Colorised History: Iconic Buildings In Mid Construction Brought To Life
18 July 2017
One of the coolest trends in photography now is using colourizing techniques to bring history to life. As covered by Vox, Buzzfeed and even BBC News, we wanted to take this amazing form of art in a different direction for this week’s blog – colourizing the built environment!
The large majority of these have been recreated by Jordan Lloyd of Dynamic Chrome, (also known as Photo Jacker) but another great colorist Dana Keller is also included in this roundup.
The Eiffel Tower is named after the engineer Gustave Eiffel.
Constructed from 1887–89 as the entrance to the World’s Fair, it was initially criticised by many prominent artists of the time but it has since become one of the greatest cultural icons of France and one of the most recognisable landmarks in the world.
The tower is 1,063 ft tall and is the tallest structure in Paris. It is also the second-tallest construction in France after the Millau Viaduct.
Tower Bridge is an iconic suspension bridge in London built between the years of 1886 and 1894.
The bridge crosses the River Thames and is one of five bridges within the city owned and maintained by the Bridge House Estates Trust.
The bridge consists of two bridge towers tied together at the upper level by two horizontal walkways, designed to withstand the horizontal tension exerted on the bridge.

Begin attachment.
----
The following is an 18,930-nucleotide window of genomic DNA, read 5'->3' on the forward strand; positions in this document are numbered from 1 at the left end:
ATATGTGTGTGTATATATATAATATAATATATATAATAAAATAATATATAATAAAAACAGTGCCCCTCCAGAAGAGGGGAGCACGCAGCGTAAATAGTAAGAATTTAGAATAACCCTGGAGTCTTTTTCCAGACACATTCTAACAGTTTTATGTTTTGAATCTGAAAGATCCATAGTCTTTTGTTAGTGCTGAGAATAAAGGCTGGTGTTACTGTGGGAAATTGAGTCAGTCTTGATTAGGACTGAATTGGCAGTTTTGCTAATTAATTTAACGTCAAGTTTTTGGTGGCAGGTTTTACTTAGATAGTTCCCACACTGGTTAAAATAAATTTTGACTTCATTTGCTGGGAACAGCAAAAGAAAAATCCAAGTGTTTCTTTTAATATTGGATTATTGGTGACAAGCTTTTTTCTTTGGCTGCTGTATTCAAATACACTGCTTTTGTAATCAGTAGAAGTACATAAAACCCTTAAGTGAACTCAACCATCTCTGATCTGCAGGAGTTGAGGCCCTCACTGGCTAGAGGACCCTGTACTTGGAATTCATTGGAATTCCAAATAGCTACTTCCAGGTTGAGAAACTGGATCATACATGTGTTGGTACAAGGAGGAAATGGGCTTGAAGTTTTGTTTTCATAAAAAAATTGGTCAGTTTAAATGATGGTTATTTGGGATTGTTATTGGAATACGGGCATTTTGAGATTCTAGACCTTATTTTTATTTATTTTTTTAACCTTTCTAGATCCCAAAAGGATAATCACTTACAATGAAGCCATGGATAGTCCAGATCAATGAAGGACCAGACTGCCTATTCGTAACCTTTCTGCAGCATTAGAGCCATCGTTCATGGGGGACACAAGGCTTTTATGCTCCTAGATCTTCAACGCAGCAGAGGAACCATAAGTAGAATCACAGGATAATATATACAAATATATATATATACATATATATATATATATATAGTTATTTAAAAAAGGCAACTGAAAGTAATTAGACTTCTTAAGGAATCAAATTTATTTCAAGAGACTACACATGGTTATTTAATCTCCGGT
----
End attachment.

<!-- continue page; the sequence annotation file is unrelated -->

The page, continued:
The Golden Gate Bridge is a yet another iconic suspension bridge included in our list. The bridge spans the Golden Gate Strait, the channel between San Francisco Bay and the Pacific Ocean.
The structure links the American city of San Francisco, California to Marin County. The Golden Gate Bridge is one of the most internationally recognized symbols of the United States and has been said to be one of the modern wonders of the world.
It was described in the Frommer’s travel guide as “possibly the most beautiful, certainly the most photographed, bridge in the world.”
Hoover Dam, named after President Herbert Hoover was originally known as Boulder Dam from 1933 to 1947. It is a concrete dam in the Black Canyon of the Colorado River.
It was built between 1931 and 1936 during the Great Depression. Its construction was a huge undertaking and cost the lives of at least 100 workers.
The winning bid to build the dam was submitted by a consortium called Six Companies, Inc., which began construction on the dam in early 1931. Such a large concrete structure had never been built before, and many of the techniques were unproven at the time. Even though there were many unforeseen difficulties ahead it was completed two years ahead of schedule on March 1st, 1936.
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